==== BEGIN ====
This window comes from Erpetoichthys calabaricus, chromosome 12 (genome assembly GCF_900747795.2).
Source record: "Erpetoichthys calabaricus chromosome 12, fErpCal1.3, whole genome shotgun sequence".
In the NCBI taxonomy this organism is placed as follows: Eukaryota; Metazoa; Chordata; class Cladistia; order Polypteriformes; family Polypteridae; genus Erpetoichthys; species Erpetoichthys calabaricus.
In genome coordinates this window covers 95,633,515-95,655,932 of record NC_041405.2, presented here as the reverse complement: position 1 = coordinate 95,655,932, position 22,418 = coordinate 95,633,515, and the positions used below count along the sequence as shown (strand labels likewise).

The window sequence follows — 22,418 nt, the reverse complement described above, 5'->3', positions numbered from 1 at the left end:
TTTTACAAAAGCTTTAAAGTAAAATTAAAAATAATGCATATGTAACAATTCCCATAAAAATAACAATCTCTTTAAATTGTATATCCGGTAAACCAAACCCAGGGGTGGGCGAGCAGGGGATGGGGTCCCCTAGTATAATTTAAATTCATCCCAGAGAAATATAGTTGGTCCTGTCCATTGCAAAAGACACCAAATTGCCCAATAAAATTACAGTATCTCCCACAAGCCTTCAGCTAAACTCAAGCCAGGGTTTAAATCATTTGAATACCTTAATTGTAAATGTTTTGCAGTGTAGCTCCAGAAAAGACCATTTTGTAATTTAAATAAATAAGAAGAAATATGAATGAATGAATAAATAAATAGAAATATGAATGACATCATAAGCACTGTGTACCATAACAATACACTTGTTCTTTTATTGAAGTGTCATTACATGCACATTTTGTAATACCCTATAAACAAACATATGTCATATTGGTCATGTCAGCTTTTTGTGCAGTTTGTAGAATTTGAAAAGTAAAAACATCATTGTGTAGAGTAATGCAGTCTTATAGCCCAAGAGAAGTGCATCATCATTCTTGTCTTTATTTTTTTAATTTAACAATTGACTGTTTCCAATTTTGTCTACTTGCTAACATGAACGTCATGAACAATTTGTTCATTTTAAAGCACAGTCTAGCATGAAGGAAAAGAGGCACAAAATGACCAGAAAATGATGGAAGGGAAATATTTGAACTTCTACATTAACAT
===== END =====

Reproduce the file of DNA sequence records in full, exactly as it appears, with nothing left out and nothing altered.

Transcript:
This window comes from Erpetoichthys calabaricus, chromosome 12 (genome assembly GCF_900747795.2).
Source record: "Erpetoichthys calabaricus chromosome 12, fErpCal1.3, whole genome shotgun sequence".
In the NCBI taxonomy this organism is placed as follows: Eukaryota; Metazoa; Chordata; class Cladistia; order Polypteriformes; family Polypteridae; genus Erpetoichthys; species Erpetoichthys calabaricus.
In genome coordinates this window covers 95,633,515-95,655,932 of record NC_041405.2, presented here as the reverse complement: position 1 = coordinate 95,655,932, position 22,418 = coordinate 95,633,515, and the positions used below count along the sequence as shown (strand labels likewise).

The window sequence follows — 22,418 nt, the reverse complement described above, 5'->3', positions numbered from 1 at the left end:
TTTTACAAAAGCTTTAAAGTAAAATTAAAAATAATGCATATGTAACAATTCCCATAAAAATAACAATCTCTTTAAATTGTATATCCGGTAAACCAAACCCAGGGGTGGGCGAGCAGGGGATGGGGTCCCCTAGTATAATTTAAATTCATCCCAGAGAAATATAGTTGGTCCTGTCCATTGCAAAAGACACCAAATTGCCCAATAAAATTACAGTATCTCCCACAAGCCTTCAGCTAAACTCAAGCCAGGGTTTAAATCATTTGAATACCTTAATTGTAAATGTTTTGCAGTGTAGCTCCAGAAAAGACCATTTTGTAATTTAAATAAATAAGAAGAAATATGAATGAATGAATAAATAAATAGAAATATGAATGACATCATAAGCACTGTGTACCATAACAATACACTTGTTCTTTTATTGAAGTGTCATTACATGCACATTTTGTAATACCCTATAAACAAACATATGTCATATTGGTCATGTCAGCTTTTTGTGCAGTTTGTAGAATTTGAAAAGTAAAAACATCATTGTGTAGAGTAATGCAGTCTTATAGCCCAAGAGAAGTGCATCATCATTCTTGTCTTTATTTTTTTAATTTAACAATTGACTGTTTCCAATTTTGTCTACTTGCTAACATGAACGTCATGAACAATTTGTTCATTTTAAAGCACAGTCTAGCATGAAGGAAAAGAGGCACAAAATGACCAGAAAATGATGGAAGGGAAATATTTGAACTTCTACATTAACAT